13. Jago M. (2009) Epistemic logic for rule-based agents. Journal of Logic, Language and Information 18(1): 131–158CrossRefGoogle Scholar
  14. Konolige, K. (1984). Belief and incompleteness. Technical Report 319. Menlo Park, California: SRI International.Google Scholar
  15. Lakemeyer G. (1986) Steps Towards a first-order logic of explicit and implicit belief. In: Halpern J.Y. (eds) Proceedings of 1986 conference on theoretical aspects of reasoning about knowledge. Morgan Kaufmann Publishers Inc, San Francisco, CA, pp 325–340Google Scholar
  16. Levesque, H. J. (1984). A logic of implicit and explicit belief. In Proceedings of AAAI-84 (pp. 198–202). Austin, TXGoogle Scholar
  17. Moore, R. C., & Hendrix, G. (1979). Computational models of beliefs and the semantics of belief sentences. Technical Report 187. Menlo Park, California: SRI International.Google Scholar
  18. Moreno A. (1998) Avoiding logical omniscience and perfect reasoning: A survey. AI Communications 11(2): 101–122Google Scholar
  19. Plaza, J. A. (1989). Logics of public communications. In M. L. Emrich, M. S. Pfeifer, M. Hadzikadic, & Ras, Z. W. (Eds.), Proceedings of the 4th international symposium on methodologies for intelligent systems (pp. 201–216). Tennessee, USA: Oak Ridge National Laboratory, ORNL/DSRD-24.Google Scholar
  20. Sim K. M. (1997) Epistemic logic and logical omniscience. A survey. International Journal of Intelligent Systems 12(1): 57–81CrossRefGoogle Scholar
  21. van Benthem J. (2007) Dynamic logic for belief revision. Journal of Applied Non-Classical Logics 17(2): 129–155CrossRefGoogle Scholar
  22. van Benthem J. (2008) Merging observation and access in dynamic logic. Journal of Logic Studies 1(1): 1–17Google Scholar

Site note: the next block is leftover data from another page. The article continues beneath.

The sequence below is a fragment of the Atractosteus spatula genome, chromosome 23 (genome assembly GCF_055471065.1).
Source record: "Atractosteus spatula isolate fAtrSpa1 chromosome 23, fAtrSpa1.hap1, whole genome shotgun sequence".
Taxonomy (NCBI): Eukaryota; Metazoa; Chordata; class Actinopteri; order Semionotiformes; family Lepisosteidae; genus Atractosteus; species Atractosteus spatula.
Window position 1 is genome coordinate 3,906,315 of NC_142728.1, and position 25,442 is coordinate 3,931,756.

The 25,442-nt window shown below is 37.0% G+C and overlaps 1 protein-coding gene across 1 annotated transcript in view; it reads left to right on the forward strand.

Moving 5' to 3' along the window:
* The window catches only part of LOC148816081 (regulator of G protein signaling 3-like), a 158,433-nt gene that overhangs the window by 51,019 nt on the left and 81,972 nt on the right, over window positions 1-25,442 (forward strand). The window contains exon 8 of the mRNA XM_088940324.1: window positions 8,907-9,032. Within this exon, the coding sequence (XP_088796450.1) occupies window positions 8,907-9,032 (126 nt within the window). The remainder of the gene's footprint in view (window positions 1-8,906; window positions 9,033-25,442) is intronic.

23. van Benthem J. (2009) Logic, mathematics, and general agency. In: Bour P., Rebuschi M., Rollet L. (eds) Festschrift for Gerhard Heinzmann. Laboratoire d’histoire des ceinces et de la philosophie, NancyGoogle Scholar
  24. van Benthem, J. (2010). Logical dynamics of information and interaction. Cambridge: Cambridge University Press (to appear).Google Scholar
  25. van Benthem J., Liu F. (2007) Dynamic logic of preference upgrade. Journal of Applied Non-Classical Logics 17(2): 157–182CrossRefGoogle Scholar
  26. van Benthem J., Martínez M. (2008) The stories of logic and information. In: Adriaans P., Benthem J. (eds) Philosophy Of information, handbook of the philosophy of science. North-Holland, Amsterdam, pp 217–280CrossRefGoogle Scholar
  27. van Benthem J., van Eijck J., Kooi B. (2006) Logics of communication and change. Information and Computation 204(11): 1620–1662CrossRefGoogle Scholar
  28. van Ditmarsch, H., & French, T. (2009). Awareness and forgetting of facts and agents. In Proceedings of the 2009 IEEE/WIC/ACM international joint conference on web intelligence and intelligent agent technologies (WI-IAT 2009). Milan.Google Scholar
  29. van Ditmarsch H., Herzig A., Lang J., Marquis P. (2009) Introspective forgetting. Synthese (Knowledge, Rationality and Action) 169(2): 405–423Google Scholar
  30. Vardi M.Y. (1986) On epistemic logic and logical omniscience. In: Halpern J. (eds) Proceedings of the 1986 conference. Morgan Kaufmann Publishers Inc., Los Altos, CA, pp 293–305Google Scholar
  31. Velázquez-Quesada F. R. (2009) Inference and update. Synthese (Knowledge, Rationality and Action) 169(2): 283–300Google Scholar
  32. Velázquez-Quesada, F. R. (2011). Small steps in dynamics of information. Ph.D. thesis, Institute for Logic, Language and Computation (ILLC), Universiteit van Amsterdam (UvA), Amsterdam, The Netherlands (to appear).Google Scholar

Copyright information

© The Author(s) 2010

Authors and Affiliations

  • Johan van Benthem
    • 1
    • 2
  • Fernando R. Velázquez-Quesada
    • 1
  1. 1.Institute for Logic, Language and ComputationUniversiteit van AmsterdamAmsterdamThe Netherlands
  2. 2.Department of PhilosophyStanford UniversityPalo, AltoUSA

Personalised recommendations